Fields are variables available within the class. A variable is a placeholder that is populated with a different value depending on what the user wants.

Fields indicate their data types because all data in Java is “statically typed” (meaning, its format/length is defined) so that the data doesn’t take up more space than it needs. Some data types include byte, short, long, int, float, or double. These are numbers or decimals of different sizes. You can also specify a char, string, or boolean.

Here’s an example of some fields in class:

class Bicycle {
  String brand;
  int size;

Many times fields are “encapsulated” with getter-setter methods, which means their values are set in a protected way. Users call one method to set the field’s value, and another method to get the field’s value. This way you can avoid having users set improper values or incorrect data types for the fields.

Fields that are constant throughout the Java project are called ENUMS. Alternatively, the fields are given public static final modifiers.


Objects are instances of classes. They are the Treks, Raleighs, Specialized, etc., of the Bicycle class.

If I wanted to use the Bicycle class, I would create an instance of the class. The instance of the class is called an object. Here’s what it looks like when you “instantiate” the class:

Bicycle myBicycle = new Bicycle();

You write the class name followed by the object name for the class. Then assign the object to be a new instance of the class. Now you’ve got myBicycle to work with.

The object inherits all of the fields and methods available to the class.

You can access fields and methods for the object using dot notation, like this:

myBicycle Bicycle = new Bicycle();

myBicycle.brand = "Trek";

You probably won’t see many objects in the native library. Instead, the developers who implement the API will create objects. However, if you have a reference implementation or sample code on how to implement the API, you will see a lot of objects.


Constructors are methods used to create new instances (objects) of the class. The default constructor for the class looks like the one above, with new Bicycle().

The constructor uses the same name as the class and is followed by parentheses (because constructors are methods).

Often classes have constructors that initialize the object with specific values passed in to the constructor.

For example, suppose we had a constructor that initialized the object with the brand and size:

public class Bicycle{

  public Bicycle(String brand, int size) {
  	this.brand = model;
  	this.size = size;


Now you can use this constructor when creating a new Bicycle object:

Bicycle myBicycle = new Bicycle ("Trek", 22);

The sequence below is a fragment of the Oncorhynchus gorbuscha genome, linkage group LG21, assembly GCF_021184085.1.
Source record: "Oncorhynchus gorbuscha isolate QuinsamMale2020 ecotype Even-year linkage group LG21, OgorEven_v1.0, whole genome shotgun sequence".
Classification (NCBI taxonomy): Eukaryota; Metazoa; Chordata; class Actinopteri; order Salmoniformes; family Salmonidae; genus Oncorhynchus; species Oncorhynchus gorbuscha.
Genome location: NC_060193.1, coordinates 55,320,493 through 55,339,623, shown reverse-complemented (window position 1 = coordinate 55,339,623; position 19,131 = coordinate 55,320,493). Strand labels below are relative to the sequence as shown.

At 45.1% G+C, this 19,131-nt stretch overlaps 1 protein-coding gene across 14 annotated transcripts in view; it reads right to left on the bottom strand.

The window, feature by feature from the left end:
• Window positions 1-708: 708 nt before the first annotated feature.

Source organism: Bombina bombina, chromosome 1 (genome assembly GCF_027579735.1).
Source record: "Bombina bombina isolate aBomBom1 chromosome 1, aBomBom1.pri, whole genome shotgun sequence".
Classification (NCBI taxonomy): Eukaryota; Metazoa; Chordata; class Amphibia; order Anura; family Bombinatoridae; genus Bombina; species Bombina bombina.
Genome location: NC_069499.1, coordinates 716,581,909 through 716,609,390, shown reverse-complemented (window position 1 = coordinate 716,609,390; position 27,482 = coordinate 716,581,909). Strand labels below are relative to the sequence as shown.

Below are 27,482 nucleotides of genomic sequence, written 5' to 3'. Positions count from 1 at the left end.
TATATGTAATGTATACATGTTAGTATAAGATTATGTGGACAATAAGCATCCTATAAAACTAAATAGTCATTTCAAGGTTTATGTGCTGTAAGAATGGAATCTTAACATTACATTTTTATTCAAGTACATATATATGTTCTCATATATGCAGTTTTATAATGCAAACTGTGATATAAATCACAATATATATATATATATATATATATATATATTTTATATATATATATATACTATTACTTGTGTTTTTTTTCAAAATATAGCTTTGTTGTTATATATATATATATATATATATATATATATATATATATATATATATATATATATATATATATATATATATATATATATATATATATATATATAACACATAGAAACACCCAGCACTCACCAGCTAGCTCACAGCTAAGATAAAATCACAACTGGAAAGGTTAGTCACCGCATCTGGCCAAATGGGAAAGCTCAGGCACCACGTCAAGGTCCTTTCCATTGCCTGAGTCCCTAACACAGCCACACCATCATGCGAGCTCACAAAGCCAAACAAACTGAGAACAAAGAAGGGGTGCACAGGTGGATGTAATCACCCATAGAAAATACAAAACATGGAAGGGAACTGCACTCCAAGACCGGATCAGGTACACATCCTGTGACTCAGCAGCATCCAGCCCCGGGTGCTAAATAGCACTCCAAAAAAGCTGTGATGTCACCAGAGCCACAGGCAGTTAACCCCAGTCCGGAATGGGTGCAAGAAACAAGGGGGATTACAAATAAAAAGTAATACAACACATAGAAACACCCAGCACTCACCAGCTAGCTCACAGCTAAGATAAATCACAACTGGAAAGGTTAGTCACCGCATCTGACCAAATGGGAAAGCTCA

It’s a best practice to include a constructor even if it’s just the default.


Classes are organized into different packages in Java projects. Packages are like folders or directories where the classes are stored. Putting classes into packages helps avoid naming conflicts.

When you create your class, if it’s in a package called vehicles, you list this package at the top of the class:

package vehicles

public class Bicycle {

Classes also set boundaries on access based on the package. If the access modifier does not say public, the class would only be accessible to members of the same package. If the access modifier is protected, the class is only accessible to the class, package, and subclasses.

When you want to instantiate the class (and your file is outside the package), you need to import the package into your class, like this:

import vehicles

	public static void main(String[] args) {


When packages are contained inside other packages, you access the inner packages with a dot, like this:

import transportation.motorless.vehicles

Here you would have a transportation package containing a package called motorless containing a package called vehicles. Package naming conventions are like URLs in reverse (com > yoursite > subdomain).

Maven handles package management for Java projects. Maven will automatically go out and get all the package dependencies for a project when you install a Maven project.


To avoid broken code, developers anticipate potential problems through exception handling. Exceptions say, if there’s an issue here, flag the error with this exception and then continue through the code.

Different types of errors throw different exceptions. By identifying the type of exception thrown, you can more easily troubleshoot problems when code breaks because you know the specific error that’s happening.